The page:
Internal contradictions

There are some elements of the series that are considered to be inconsistencies and therefore not exactly canon. For example, in the scene from the SG-1 episode "Solitudes" where P4A-771 is being dialed from the SGC, archive footage of the dialing computer was reused, so the gate address depicted is actually that of Abydos. Since it would be impossible for Abydos and P4A-771 to have the same gate address, the address portrayed in the episode must be inaccurate, despite the fact "Solitudes" is part of the official SG-1/Atlantis/Universe canon. However these kinds of mistakes are generally considered excusable and understandable as they mostly serve to lower production costs.

Time travel

Main article: Alternate timeline

On more than one occasion, the SG-1's narrative has followed characters jumping backwards in time, effectively creating a new timeline in which history has been changed by their presence. Thus, there are technically six distinct timelines in which major portions of the series take place: one from Stargate to the beginning of "Moebius", Part 1, a second from "Moebius" to "The Last Man", third from "The Last Man" to "Time", and two within "Time", with the fifth from "Time" to "Twin Destinies", and the sixth during "Twin Destinies" and after. The focus of this wiki is the post-"Twin Destinies" timeline, as it's the setting of the series as of 2010 (see Help:Timeline); however, articles generally assume that this timeline is identical to the previous five, except where explicitly shown otherwise.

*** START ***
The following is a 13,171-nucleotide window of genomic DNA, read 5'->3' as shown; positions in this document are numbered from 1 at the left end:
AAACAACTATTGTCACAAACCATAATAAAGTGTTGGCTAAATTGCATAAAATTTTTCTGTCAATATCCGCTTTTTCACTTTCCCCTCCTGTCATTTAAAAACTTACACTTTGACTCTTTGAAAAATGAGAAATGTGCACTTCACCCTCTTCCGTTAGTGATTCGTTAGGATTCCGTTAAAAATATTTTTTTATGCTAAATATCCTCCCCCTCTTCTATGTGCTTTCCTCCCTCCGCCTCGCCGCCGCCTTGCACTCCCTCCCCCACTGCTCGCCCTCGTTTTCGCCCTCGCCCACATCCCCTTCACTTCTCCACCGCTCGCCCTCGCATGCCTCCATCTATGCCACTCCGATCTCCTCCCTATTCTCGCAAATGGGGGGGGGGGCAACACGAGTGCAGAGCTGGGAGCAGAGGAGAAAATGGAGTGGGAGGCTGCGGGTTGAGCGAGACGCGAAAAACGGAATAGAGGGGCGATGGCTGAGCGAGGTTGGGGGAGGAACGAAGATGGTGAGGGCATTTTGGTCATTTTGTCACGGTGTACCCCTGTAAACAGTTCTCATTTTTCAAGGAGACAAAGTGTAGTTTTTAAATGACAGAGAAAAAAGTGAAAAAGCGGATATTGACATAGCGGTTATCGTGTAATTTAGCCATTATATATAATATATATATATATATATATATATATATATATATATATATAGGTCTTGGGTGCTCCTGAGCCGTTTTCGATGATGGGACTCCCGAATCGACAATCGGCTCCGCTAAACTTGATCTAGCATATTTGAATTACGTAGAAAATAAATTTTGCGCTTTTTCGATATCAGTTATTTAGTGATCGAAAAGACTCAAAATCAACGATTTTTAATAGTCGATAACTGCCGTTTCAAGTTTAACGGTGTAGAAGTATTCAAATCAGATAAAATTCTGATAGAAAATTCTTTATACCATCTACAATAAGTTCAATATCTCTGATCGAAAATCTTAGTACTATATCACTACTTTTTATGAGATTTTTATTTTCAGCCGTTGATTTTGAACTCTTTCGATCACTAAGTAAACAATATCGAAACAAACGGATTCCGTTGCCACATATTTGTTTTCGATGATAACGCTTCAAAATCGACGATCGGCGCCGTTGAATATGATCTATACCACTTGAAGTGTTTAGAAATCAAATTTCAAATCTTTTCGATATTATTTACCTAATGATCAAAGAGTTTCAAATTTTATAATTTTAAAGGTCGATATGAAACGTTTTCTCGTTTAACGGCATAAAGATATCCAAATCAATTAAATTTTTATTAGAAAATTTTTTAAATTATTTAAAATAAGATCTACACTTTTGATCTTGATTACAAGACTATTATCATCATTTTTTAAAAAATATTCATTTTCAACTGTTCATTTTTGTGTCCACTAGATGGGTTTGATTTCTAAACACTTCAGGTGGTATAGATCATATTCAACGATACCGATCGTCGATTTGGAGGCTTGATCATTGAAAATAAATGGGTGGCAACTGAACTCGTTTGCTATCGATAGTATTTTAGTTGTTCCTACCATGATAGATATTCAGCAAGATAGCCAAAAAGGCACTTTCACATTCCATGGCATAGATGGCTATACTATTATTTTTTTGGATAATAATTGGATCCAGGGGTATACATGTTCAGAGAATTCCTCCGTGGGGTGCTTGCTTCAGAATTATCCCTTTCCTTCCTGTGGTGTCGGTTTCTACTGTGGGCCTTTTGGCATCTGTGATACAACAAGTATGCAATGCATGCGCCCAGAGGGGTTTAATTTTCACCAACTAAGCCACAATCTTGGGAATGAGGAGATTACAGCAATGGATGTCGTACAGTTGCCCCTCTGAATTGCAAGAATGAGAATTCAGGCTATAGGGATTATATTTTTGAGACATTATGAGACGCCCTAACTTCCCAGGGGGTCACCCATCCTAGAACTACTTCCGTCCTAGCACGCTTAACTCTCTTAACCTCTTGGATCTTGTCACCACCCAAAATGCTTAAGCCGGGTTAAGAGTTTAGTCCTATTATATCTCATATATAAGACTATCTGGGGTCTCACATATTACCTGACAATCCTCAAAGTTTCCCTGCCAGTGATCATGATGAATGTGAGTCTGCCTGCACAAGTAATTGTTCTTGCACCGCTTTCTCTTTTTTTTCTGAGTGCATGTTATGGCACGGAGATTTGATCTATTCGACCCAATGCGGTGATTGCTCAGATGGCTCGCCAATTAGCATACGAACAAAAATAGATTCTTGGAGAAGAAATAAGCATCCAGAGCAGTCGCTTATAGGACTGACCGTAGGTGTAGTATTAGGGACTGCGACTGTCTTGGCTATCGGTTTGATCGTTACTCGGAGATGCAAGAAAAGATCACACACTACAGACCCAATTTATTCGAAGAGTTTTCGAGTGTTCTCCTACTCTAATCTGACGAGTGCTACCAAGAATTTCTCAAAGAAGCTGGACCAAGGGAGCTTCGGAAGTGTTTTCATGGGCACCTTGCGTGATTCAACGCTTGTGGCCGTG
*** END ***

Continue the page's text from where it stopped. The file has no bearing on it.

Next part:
Similarly, Stargate: Continuum features a time-travel story that creates yet another 2 timelines, which brings the grand total of timelines to eight.

Alternate timelines created through time travel are distinct from the alternate realities accessible through a quantum mirror or similar technology, which exist simultaneously with one another in the same timeline.

Other Stargate universes

Stargate, the movie canon

The "strudel," as it is called by Roland Emmerich, does not exist in the series.

This is the universe depicted in the 1994 science-fiction film Stargate. Bill McCay's Stargate novels and the Entity Comics are set in this universe, but the canon status of these materials for this timeline remains unclear.

The physical appearances of many characters, notably Jack O'Neill, Catherine Langford and Ferretti, are radically different in this universe, due to them being played by different actors. Other differences are listed below:

Stargate, the movie canon SG-1/Atlantis/Universe canon
"Jack O'Neil" "Jack O'Neill"
"Sha'uri" "Sha're"
"Feretti" "Ferretti"
"Sarah O'Neil" "Sara O'Neill"
"Tyler O'Neil" "Charlie O'Neill"
Two Guards attempted to return through the Stargate after it was buried. They were transported into the stone, instantly fossilizing them. If a Stargate is buried, it will not be able to activate. Even if some sort of barrier is far enough from the event horizon, the matter heading through will not be able to reintegrate, essentially "splattering" against the barrier.
The Stargate is stored inside Creek Mountain. The Stargate is stored inside Cheyenne Mountain.
Dr. Jackson says he does not know who built the pyramids, because they were far older then the Egyptian empire. Dr. Jackson is called the laughing stock of the archaeological community for claiming during his lecture that aliens built the pyramids.